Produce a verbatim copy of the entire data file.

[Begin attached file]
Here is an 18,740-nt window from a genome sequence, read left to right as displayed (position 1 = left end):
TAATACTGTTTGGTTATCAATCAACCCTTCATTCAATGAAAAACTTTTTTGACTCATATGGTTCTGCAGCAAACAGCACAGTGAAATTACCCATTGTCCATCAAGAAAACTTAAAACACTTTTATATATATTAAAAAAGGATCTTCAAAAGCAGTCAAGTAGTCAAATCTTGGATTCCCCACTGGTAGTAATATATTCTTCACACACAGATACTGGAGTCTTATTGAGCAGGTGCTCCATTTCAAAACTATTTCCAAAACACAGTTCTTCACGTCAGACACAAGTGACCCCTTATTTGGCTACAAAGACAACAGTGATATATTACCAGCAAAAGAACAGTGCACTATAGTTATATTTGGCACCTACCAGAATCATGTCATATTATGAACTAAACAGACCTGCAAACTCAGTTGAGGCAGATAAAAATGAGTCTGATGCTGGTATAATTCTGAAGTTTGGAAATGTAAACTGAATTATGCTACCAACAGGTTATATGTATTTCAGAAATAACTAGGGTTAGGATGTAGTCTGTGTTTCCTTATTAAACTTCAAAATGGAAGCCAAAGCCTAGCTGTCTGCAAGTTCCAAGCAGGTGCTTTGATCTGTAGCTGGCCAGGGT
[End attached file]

Here is an 18,740-nt window from a genome sequence, read left to right as displayed (position 1 = left end):
TAATACTGTTTGGTTATCAATCAACCCTTCATTCAATGAAAAACTTTTTTGACTCATATGGTTCTGCAGCAAACAGCACAGTGAAATTACCCATTGTCCATCAAGAAAACTTAAAACACTTTTATATATATTAAAAAAGGATCTTCAAAAGCAGTCAAGTAGTCAAATCTTGGATTCCCCACTGGTAGTAATATATTCTTCACACACAGATACTGGAGTCTTATTGAGCAGGTGCTCCATTTCAAAACTATTTCCAAAACACAGTTCTTCACGTCAGACACAAGTGACCCCTTATTTGGCTACAAAGACAACAGTGATATATTACCAGCAAAAGAACAGTGCACTATAGTTATATTTGGCACCTACCAGAATCATGTCATATTATGAACTAAACAGACCTGCAAACTCAGTTGAGGCAGATAAAAATGAGTCTGATGCTGGTATAATTCTGAAGTTTGGAAATGTAAACTGAATTATGCTACCAACAGGTTATATGTATTTCAGAAATAACTAGGGTTAGGATGTAGTCTGTGTTTCCTTATTAAACTTCAAAATGGAAGCCAAAGCCTAGCTGTCTGCAAGTTCCAAGCAGGTGCTTTGATCTGTAGCTGGCCAGGGT